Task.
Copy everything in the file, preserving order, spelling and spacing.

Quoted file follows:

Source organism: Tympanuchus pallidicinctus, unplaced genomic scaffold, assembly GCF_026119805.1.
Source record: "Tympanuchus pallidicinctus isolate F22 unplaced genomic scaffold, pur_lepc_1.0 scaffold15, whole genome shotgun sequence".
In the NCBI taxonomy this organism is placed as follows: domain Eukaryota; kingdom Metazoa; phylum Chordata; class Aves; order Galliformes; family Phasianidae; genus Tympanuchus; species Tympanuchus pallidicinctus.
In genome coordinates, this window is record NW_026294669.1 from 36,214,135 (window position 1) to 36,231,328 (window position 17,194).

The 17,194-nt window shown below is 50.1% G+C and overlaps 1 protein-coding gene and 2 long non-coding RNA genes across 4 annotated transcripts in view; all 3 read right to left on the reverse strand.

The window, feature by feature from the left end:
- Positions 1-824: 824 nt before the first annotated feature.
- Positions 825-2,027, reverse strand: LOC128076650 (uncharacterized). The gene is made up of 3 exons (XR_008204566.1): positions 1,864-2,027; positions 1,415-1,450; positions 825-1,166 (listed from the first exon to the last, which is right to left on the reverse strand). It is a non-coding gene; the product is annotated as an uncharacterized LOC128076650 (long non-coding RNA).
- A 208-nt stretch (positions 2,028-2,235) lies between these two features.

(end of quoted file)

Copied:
Source organism: Tympanuchus pallidicinctus, unplaced genomic scaffold, assembly GCF_026119805.1.
Source record: "Tympanuchus pallidicinctus isolate F22 unplaced genomic scaffold, pur_lepc_1.0 scaffold15, whole genome shotgun sequence".
In the NCBI taxonomy this organism is placed as follows: domain Eukaryota; kingdom Metazoa; phylum Chordata; class Aves; order Galliformes; family Phasianidae; genus Tympanuchus; species Tympanuchus pallidicinctus.
In genome coordinates, this window is record NW_026294669.1 from 36,214,135 (window position 1) to 36,231,328 (window position 17,194).

The 17,194-nt window shown below is 50.1% G+C and overlaps 1 protein-coding gene and 2 long non-coding RNA genes across 4 annotated transcripts in view; all 3 read right to left on the reverse strand.

The window, feature by feature from the left end:
- Positions 1-824: 824 nt before the first annotated feature.
- Positions 825-2,027, reverse strand: LOC128076650 (uncharacterized). The gene is made up of 3 exons (XR_008204566.1): positions 1,864-2,027; positions 1,415-1,450; positions 825-1,166 (listed from the first exon to the last, which is right to left on the reverse strand). It is a non-coding gene; the product is annotated as an uncharacterized LOC128076650 (long non-coding RNA).
- A 208-nt stretch (positions 2,028-2,235) lies between these two features.